“Born to Be Wild” is a song first performed by the band Steppenwolf, written by Mars Bonfire. The song is often invoked in both popular and counter-culture to denote a biker appearance or attitude. It is sometimes described as the first heavy metal song, and the second verse lyric “heavy metal thunder” marks the first use of this term in rock music (although not as a description of a musical style).
“Born to Be Wild” was written by Mars Bonfire (who also wrote several other songs for Steppenwolf) as a ballad. Bonfire was previously a member of the Sparrows, the predecessor band to Steppenwolf, and his brother was Steppenwolf’s drummer. Although he initially offered the song to other bands — The Human Expression, for one — “Born to Be Wild” was first recorded by Steppenwolf in a sped-up and rearranged version that AllMusic’s Hal Horowitz described as “a roaring anthem of turbo-charged riff rock” and “a timeless radio classic as well as a slice of ’60s revolt that at once defines Steppenwolf’s sound and provided them with their shot at AM immortality.”
“Born to Be Wild” was the band’s third single off their 1968 debut album Steppenwolf and became their most successful single, reaching No. 2 on the Billboard Hot 100 singles charts. In 2004, Rolling Stone magazine placed “Born to Be Wild” at No. 129 on the 500 Greatest Songs of All Time list. Also in 2004, it finished at #29 on AFI’s 100 Years…100 Songs survey of top tunes in American cinema. In 2009, it was named the 53rd best hard rock song of all time by VH1. In 2018, the song was inducted into the Rock and Roll Hall of Fame in a new category for singles.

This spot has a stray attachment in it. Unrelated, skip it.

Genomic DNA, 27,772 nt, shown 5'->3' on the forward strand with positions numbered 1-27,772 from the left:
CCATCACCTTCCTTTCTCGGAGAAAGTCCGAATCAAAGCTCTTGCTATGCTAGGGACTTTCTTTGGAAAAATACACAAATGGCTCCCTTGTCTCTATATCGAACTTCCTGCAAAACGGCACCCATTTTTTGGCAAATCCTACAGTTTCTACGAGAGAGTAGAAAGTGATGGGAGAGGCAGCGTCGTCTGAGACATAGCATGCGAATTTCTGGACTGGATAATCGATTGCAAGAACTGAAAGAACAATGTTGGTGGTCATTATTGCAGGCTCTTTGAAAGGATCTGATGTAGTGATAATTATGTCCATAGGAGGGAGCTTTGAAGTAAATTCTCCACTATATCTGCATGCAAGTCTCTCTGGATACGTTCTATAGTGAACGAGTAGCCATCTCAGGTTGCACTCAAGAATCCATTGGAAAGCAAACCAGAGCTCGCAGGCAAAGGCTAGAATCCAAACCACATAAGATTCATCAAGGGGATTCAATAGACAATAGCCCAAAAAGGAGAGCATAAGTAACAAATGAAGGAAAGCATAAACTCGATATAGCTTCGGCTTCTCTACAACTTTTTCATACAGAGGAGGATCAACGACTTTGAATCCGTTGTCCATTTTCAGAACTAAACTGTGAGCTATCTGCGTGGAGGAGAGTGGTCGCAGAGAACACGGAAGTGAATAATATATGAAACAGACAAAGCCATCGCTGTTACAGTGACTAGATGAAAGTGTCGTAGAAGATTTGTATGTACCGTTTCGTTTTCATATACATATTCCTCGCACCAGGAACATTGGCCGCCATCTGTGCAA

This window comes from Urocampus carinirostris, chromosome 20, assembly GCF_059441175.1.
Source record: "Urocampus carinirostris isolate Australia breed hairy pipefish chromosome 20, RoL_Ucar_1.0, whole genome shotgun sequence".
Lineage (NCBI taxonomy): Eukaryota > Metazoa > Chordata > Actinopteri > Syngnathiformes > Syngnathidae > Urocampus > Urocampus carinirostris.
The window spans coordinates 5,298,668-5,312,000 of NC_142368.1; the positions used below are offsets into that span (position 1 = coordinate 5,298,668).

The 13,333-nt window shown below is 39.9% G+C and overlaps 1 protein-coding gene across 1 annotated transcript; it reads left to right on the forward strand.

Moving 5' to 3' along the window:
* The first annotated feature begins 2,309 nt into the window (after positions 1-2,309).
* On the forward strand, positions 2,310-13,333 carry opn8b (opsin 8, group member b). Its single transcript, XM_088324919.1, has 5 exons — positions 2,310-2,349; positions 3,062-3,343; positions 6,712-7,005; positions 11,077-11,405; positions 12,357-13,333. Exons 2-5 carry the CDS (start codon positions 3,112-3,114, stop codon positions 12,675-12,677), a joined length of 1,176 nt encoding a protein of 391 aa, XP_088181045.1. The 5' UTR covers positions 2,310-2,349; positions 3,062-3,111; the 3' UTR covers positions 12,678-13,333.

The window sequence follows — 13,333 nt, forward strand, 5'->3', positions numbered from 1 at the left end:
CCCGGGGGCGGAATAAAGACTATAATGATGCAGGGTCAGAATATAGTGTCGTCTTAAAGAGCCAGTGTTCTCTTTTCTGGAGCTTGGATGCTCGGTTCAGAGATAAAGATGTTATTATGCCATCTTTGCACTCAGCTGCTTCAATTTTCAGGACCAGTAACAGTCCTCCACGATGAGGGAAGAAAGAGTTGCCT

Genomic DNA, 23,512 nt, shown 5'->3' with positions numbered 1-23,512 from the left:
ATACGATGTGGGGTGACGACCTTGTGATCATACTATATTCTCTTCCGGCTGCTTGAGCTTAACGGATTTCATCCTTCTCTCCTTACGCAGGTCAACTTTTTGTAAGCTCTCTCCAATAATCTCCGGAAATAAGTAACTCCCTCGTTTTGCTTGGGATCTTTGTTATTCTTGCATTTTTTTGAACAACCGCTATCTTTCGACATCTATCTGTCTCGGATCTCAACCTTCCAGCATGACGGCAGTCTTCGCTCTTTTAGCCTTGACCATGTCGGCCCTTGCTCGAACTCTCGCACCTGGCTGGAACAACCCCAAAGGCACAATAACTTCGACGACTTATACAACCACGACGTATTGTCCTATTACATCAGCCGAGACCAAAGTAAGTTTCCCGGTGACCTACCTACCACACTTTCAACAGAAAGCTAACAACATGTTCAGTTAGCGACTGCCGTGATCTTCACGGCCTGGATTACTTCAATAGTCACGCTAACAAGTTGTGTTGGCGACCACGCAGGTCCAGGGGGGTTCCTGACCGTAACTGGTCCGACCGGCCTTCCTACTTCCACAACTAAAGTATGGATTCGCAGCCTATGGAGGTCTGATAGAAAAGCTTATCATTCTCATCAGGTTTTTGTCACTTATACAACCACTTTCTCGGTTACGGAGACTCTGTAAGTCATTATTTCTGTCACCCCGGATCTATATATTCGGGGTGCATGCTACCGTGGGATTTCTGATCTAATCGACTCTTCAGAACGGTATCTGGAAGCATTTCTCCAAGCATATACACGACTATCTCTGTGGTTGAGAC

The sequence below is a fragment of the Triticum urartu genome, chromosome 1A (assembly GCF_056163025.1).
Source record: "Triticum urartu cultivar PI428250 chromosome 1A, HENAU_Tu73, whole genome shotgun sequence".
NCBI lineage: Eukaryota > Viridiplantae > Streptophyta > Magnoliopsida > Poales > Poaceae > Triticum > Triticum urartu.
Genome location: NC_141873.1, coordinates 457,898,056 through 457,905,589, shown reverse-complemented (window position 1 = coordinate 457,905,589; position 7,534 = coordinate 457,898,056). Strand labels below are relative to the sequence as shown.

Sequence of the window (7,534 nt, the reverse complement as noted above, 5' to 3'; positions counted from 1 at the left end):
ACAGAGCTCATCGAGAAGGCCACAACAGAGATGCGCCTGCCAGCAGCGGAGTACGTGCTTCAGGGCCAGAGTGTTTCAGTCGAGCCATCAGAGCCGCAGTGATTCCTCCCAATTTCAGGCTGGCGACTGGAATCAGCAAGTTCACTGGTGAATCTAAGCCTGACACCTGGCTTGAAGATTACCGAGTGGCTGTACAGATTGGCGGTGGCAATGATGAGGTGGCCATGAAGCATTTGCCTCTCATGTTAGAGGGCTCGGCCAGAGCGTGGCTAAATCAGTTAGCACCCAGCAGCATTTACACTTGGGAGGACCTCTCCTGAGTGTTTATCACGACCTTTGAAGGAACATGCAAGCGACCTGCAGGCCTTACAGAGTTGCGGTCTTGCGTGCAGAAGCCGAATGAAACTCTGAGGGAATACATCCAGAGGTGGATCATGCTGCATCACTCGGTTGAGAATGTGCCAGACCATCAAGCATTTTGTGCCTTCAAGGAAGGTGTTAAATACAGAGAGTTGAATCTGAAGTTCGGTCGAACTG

The song was initially released in 1968, but it was subsequently included in many compilation albums and soundtracks. The first of these was the soundtrack for the movie Easy Rider, released in 1969. Unlike the album or single version, the song on this soundtrack is accompanied by the sounds of motorcycles as an introduction (another Steppenwolf song from their first album, “The Pusher”, was also used in the film). When the movie was in production, “Born to Be Wild” was used simply as a placeholder, since Peter Fonda had wanted Crosby, Stills & Nash to do the movie’s soundtrack. Eventually, it became clear that the song was well suited for the movie.
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